We have regular meetings, keeping us all up to date with the latest ocean research in London or beyond.Continue reading >
Our group encompasses a wide mix of ocean expertise: physical oceanography, ocean-atmosphere interactions and ecology, as well as a strong interest in the legal and social implications of current ocean policy.Continue reading >
We’re always happy to hear from anyone who is interested in the ocean. Our meetings bring together a wide range of people, and we always go to the pub afterwards.Continue reading >
Welcome to the webpages of the London Ocean Group! We are all academic researchers from universities across London (and beyond) who study topics relating to the ocean. The group is currently coordinated by Dr Helen Czerski of UCL. We welcome members from any area of ocean study who either live or work in London, and who would like to connect with others in these fields. Currently we have about 50 members from eight universities, and we are relatively new so we hope that this number will grow significantly over the next year. The aim of the group is to provide a forum for these researchers to get to know each other and to learn about the research being carried out here in London. We are planning to hold a meeting every 6-8 weeks, each with two short academic talks from either our members or visitors to London. The long-term aim is to move towards being a virtual oceanography institution for London, with a cross-disciplinary community that can share knowledge and build collaborations based on those new links.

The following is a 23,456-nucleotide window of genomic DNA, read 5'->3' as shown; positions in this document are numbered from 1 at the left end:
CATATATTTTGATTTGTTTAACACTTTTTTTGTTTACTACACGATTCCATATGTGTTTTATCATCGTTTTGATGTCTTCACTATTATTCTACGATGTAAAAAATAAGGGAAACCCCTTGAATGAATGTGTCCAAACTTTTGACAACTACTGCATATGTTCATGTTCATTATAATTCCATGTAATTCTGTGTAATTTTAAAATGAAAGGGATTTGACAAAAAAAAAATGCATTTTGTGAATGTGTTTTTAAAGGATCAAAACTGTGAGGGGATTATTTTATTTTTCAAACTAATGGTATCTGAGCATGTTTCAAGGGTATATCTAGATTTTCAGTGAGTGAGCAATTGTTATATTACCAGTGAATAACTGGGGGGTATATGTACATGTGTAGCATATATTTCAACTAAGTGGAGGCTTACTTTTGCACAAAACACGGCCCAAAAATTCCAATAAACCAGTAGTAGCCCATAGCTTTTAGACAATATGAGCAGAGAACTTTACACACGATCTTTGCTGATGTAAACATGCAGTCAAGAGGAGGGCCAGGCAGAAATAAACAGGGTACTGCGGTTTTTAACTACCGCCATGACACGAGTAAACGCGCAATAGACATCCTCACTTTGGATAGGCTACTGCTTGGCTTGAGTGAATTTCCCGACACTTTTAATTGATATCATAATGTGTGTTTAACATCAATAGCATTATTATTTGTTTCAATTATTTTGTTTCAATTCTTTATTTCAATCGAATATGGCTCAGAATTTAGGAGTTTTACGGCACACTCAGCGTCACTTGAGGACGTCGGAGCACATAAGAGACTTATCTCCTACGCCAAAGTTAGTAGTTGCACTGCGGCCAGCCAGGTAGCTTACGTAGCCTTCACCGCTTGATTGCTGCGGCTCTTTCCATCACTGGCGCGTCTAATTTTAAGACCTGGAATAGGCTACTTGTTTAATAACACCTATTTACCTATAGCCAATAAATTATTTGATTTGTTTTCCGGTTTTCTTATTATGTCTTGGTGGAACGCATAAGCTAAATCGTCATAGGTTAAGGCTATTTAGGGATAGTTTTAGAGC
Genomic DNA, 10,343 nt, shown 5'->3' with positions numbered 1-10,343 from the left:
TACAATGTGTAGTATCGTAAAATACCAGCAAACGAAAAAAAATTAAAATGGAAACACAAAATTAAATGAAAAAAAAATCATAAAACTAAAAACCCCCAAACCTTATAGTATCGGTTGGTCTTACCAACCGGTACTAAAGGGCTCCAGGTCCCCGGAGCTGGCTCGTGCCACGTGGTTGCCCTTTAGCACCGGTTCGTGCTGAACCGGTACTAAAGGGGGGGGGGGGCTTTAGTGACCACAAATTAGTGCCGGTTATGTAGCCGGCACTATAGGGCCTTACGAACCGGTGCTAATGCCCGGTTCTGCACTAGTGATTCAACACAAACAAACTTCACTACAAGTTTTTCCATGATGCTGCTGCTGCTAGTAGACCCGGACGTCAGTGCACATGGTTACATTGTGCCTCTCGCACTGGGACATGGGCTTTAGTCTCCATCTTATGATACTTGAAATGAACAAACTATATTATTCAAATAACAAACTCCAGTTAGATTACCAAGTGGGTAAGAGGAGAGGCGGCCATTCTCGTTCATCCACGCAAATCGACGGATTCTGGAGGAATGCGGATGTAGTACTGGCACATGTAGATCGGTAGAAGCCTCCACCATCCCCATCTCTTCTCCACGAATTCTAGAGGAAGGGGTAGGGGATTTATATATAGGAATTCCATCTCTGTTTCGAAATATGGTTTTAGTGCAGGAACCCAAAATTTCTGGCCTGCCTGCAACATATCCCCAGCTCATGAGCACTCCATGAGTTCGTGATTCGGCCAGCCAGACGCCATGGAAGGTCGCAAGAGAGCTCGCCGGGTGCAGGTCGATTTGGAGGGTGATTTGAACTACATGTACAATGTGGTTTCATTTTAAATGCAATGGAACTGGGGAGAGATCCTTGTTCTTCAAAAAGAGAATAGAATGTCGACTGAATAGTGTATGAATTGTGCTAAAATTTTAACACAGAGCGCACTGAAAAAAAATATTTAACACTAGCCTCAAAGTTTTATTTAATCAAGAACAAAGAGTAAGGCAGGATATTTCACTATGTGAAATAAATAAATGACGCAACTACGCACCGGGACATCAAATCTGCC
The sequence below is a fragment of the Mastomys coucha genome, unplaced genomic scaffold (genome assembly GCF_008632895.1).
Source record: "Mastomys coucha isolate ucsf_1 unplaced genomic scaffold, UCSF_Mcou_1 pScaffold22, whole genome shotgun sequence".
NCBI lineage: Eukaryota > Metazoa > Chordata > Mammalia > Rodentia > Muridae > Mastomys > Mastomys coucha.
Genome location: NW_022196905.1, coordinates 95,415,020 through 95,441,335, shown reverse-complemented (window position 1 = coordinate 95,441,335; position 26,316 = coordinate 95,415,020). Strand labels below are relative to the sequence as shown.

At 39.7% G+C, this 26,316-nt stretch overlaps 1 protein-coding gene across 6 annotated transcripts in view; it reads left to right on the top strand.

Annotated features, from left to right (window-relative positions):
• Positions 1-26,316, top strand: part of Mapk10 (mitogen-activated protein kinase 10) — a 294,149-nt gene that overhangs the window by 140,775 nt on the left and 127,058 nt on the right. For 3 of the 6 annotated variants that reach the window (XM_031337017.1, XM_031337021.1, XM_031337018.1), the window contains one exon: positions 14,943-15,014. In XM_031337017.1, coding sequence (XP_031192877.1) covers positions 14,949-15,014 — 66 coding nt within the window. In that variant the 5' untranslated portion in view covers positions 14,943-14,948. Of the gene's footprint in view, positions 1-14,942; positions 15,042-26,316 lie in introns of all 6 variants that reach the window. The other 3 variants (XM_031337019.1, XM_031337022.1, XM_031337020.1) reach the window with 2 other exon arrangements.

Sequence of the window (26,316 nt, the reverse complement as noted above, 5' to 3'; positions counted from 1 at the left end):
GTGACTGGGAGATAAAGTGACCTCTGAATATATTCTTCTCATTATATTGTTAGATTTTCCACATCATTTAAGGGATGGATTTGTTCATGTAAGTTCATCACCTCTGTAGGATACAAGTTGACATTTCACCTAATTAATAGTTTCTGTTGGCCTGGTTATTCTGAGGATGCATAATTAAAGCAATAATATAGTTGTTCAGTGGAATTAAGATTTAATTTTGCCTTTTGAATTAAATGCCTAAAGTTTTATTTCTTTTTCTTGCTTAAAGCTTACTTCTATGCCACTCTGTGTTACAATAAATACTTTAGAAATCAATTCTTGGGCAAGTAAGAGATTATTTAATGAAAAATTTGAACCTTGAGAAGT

Oceans have been the least well-known major component of the Earth’s environment. Whilst deep ocean exploration has enabled great advances in understanding the nature of sea floors, we are only recently starting to understand patterns of marine circulation and how these have changed over time. Scientists are also finding increasing evidence of human-induced damage at vast scale – destruction of fish and coral ecosystems, and vast gyrating pools of plastic refuse, for example. What attempts are being made to reduce the footprint of human activity on the oceans, and can they succeed in restoring the largest living space on earth?
Read more at http://www.gresham.ac.uk/lectures-and-events/under-the-sea-whats-happening-in-our-oceans#30OP86UPv3jGwVgc.99